Beaverbrook and Bouverie Tutorial Fellow in English; Professor of English and Comparative Literature
I arrived at Univ in April 2018 after teaching in Cambridge for eight years. I teach Paper 3 (1550-1660) and Paper 4 (1660-1760) as well as Shakespeare. One of the things that I enjoy most about teaching this period of literary history is that I get the chance to work with students on some major canonical authors – Edmund Spenser, John Donne, Ben Jonson, Lucy Hutchinson, John Milton, Aphra Behn, Alexander Pope – while helping them to find ways of making the writing from this period their own. This can mean both finding idiosyncratic routes into the work of these major figures that excite them, and making their way into lesser known corners of the period: I’ve enjoyed working with students on early modern diaries and cookbooks, for example, and on the extraordinary writings of seventeenth century religious radicals like Abiezer Coppe and Jane Lead. I try to show students that careful scrutiny of textual details, tactful deployment of historical knowledge, and ambitious theoretical or philosophical scope are all equally necessary and interrelated parts of approaching literature.
My faculty teaching in 2018-19 will include sessions on Early Modern Race and John Milton’s pastoral poetry. I am co-teaching a new Paper 6 option for third year students called “Border Crossings, 1350-1688”, which will look at the ways in which national, religious, racial and other kinds of border were crossed, entrenched and negotiated in medieval and early modern works, from Mandeville and Thomas More to Milton and Behn.
I like to supplement my tutorials and classes with excursions beyond the classroom, including visits to college libraries and the Bodleian Special Collections and Map Room. I am also planning with a colleague to take Univ students on a walk around Oxford, introducing them to some of the places in which the ‘Scientific Revolution’ of the Seventeenth Century took shape.
My research is mostly located in the period between 1500 and 1700, although I am also interested in later philosophical writings of various sorts. My second book, published in 2019, is titled Iconoclasm as Child’s Play, and looks at a remarkable moment in the sixteenth century when holy things taken from churches during the Reformation were, instead of being smashed or burned, given to children as toys. I’m using this practice to think about the relationship between play, religion, art and violence, in the early modern period and our own.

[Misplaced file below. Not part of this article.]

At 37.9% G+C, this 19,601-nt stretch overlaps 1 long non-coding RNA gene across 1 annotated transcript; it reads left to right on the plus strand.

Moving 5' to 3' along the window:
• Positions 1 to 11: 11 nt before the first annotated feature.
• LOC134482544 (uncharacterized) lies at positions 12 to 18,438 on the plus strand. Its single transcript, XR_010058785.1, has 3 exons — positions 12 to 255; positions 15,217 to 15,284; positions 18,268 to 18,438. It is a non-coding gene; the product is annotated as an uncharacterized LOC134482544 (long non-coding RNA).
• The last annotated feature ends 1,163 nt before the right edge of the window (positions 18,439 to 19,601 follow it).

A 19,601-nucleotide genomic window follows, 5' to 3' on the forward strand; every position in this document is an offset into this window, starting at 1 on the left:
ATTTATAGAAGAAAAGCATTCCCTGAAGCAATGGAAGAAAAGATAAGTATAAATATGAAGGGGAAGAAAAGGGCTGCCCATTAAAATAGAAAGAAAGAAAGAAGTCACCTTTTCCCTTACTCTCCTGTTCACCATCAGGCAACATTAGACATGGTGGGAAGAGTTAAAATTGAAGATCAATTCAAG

I’m also interested in finding ways to communicate my excitement about the sixteenth and seventeenth century to a wider audience. My book A Stain in the Blood, on the seventeenth century polymath Sir Kenelm Digby, was written for the general reader. I quite often discuss early modern topics on Radio 3, and in 2017 I presented a documentary on Milton’s Paradise Lost that was broadcast on Radio 4.
Iconoclasm as Child’s Play. Stanford University Press, 2019
A Stain in the Blood: The Remarkable Voyage of Sir Kenelm Digby. William Heinemann, 2016
Feeling Pleasures: The Sense of Touch in Renaissance England. Oxford University Press, 2014
‘Spenser at Play,’ PMLA, January 2018.
‘Double Conversion: The Sensory Autobiography of Sir Kenelm Digby,’ in Sensing the Sacred, ed. Elizabeth Swann et al (Routledge, 2018).
‘Screaming Bleeding Trees: Textual Wounding and the Epic Tradition,’ in Blood Matters, ed. Bonnie Lander Johnson & Eleanor Decamp (University of Pennsylvania Press, 2018).
‘Sir Kenelm Digby’s Interruptions: Piracy and Lived Romance in the 1620s,’ Studies in Philology 113 (2016).
Why Can’t Spenserians Stop Talking About Hegel? A Response to Gordon Teskey,’ Spenser Review 44.1.2 (Spring-Summer 2014).
‘The Forgotten Youth of Allegory: Figures of Old Age in The Faerie Queene,’ Modern Philology 110.3 (February 2013).